On Saturday night I went with some pals to a party that was themed as the "JJJHS (J.J. Jackson High School) Talent Show. " This was actually a brilliant idea (says the girl who threw an elementary school reunion). The girls who hosted the party were serving "after school" fare, like cheeze-puffs, pizza rolls and tater tots. They turned their garage into the JJJHS auditorium and from there, hilarity ensued. Complete with a principal, band director, school announcements and the always necessary crazy art teacher who sings the Japanese national anthem, this party was actually a huge success (for something that easily could have gone really wrong).
Today I decided to finally come out of retirement and go trail riding with Chrisy and her friend Pam. I had only 2 rules for the ride:
1) The weather had to be between 60-80 degrees and sunny to partly cloudy, with light variable winds.
2) The horse needed to be lazy and not try to spook/buck/kick/rear/injure me in any way. If the horse killed me, that would be acceptable as it would save me a lot of headaches.
We headed out to Manor, which is about thirty minutes east of Austin (near Elgin, the famed veterinary hospital I used to drive to weekly). Chrisy's friend Pam lives back behind a large commercial riding stable and her next door neighbor (they're separated by about an acre) is a woman named Joan. As Chrisy put it, "It's like a horsey-Desperate Housewives back here, only there are no men in sight and...Joan is eighty." Joan has Chrisy ride her horses and had offered to let us take them out with Pat to some trails nearby. Joan's two horses are Sam, a big gangly grey horse, and Colby, an elderly, fat, stocky palomino. My kinda guy. Chrisy promised me that Colby would do no harm toward me. So, we got them brushed off and the whole time they were quite gentle.
Chrisy gets Sam ready
We then walked them over to Pam's where we loaded them up in the trailer and headed out to Bastrop where we were able to head out on the Pace Bend Trail. The weather could not have been any better and Colby was a perfect gentleman. He listened quite well to everything I told him to do, when I would say "whoa" when he wanted to go faster down a hill or if I wanted him to stop. However, his one thing was that he wanted to be able to see Sam the entire time, even if he was a good 50 meters away from him.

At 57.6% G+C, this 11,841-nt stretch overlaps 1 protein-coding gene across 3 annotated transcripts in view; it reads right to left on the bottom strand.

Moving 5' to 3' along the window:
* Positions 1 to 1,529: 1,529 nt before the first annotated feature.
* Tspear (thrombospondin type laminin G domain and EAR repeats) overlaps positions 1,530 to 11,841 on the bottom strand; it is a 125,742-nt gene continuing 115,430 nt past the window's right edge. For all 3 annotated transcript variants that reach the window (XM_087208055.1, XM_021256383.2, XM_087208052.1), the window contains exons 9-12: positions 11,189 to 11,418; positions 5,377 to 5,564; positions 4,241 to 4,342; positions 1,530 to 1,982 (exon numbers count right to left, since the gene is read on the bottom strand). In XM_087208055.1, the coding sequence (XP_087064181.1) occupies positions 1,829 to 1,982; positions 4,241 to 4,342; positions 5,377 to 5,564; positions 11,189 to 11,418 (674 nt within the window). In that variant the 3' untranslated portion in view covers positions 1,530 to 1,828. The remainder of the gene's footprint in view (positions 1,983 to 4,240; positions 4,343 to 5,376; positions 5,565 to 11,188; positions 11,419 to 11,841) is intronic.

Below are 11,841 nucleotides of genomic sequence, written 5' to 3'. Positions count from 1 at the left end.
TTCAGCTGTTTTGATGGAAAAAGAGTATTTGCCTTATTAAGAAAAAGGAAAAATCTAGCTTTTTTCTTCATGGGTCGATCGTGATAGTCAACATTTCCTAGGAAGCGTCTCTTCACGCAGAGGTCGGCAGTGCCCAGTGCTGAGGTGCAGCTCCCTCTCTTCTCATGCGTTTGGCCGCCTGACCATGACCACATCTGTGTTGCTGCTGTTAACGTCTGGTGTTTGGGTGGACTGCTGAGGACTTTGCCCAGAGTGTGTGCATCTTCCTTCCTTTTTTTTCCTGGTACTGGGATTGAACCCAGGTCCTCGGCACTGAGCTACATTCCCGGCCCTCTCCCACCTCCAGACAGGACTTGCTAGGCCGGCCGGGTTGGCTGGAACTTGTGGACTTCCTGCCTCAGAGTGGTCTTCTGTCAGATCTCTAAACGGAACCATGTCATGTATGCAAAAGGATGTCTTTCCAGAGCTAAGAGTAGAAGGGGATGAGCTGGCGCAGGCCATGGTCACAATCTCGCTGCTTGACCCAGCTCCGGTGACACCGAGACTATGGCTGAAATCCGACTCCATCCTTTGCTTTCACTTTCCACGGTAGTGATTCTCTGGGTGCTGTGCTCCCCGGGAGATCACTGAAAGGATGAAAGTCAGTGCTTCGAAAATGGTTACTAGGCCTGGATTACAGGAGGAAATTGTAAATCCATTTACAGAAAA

I brought my camera with me and got some great shots as we went along. A lot of this was thanks to Colby -- if I hadn't been on such a mild-mannered horse, this would have been way harder.
At one point, Pam turned around and said "Hey, Rachel are you ready to canter?" I thought "Eh, why not." I was a good 100 meters away from them, but I had head Colby was quite lazy and I figured I'd need some room to get him going. I prepared myself to take off at a quiet canter, like I was back at the barn, doing circles around an arena. So I called back "Sure!"
Seconds later, Chrisy and Pam were off like rockets. And old, slow Colby decided he wanted to go too. Off we went, at a pace that I believe was more equivalent to a gallop. Meanwhile, I'm trying not to get my knees knocked off on trees. Thank goodness that despite his desire to catch up with the other two, Colby was still rather attentive to what I was doing and trying to tell him.
After an exhilarating gallop through the woods, during which point I had a small gnat fly directly into my eye, we headed down to the river to let the horses splash around. And splash they did, especially Colby whom I was convinced was going to attempt to roll. However, he still did not try anything silly and was quite well-behaved in the water.
From the water, we headed back up along the bank and did another "canter" through the woods. This trail was even more windy than the first, and rather hilly. Colby decided to leap across one of the ditches which is the closest to jumping I've been since March 2006. Pretty crazy. Luckily, I saw the ditch coming, and remembered them telling me he used to jump. I knew what was next!
We wound our way up along a scenic trail, which had great views out across the hill country. I was really impressed by the entire trail system - something I didn't even know Central Texas had to offer. Sad, really -- I've never done anything quite as adventurous on a horse in all my years of riding.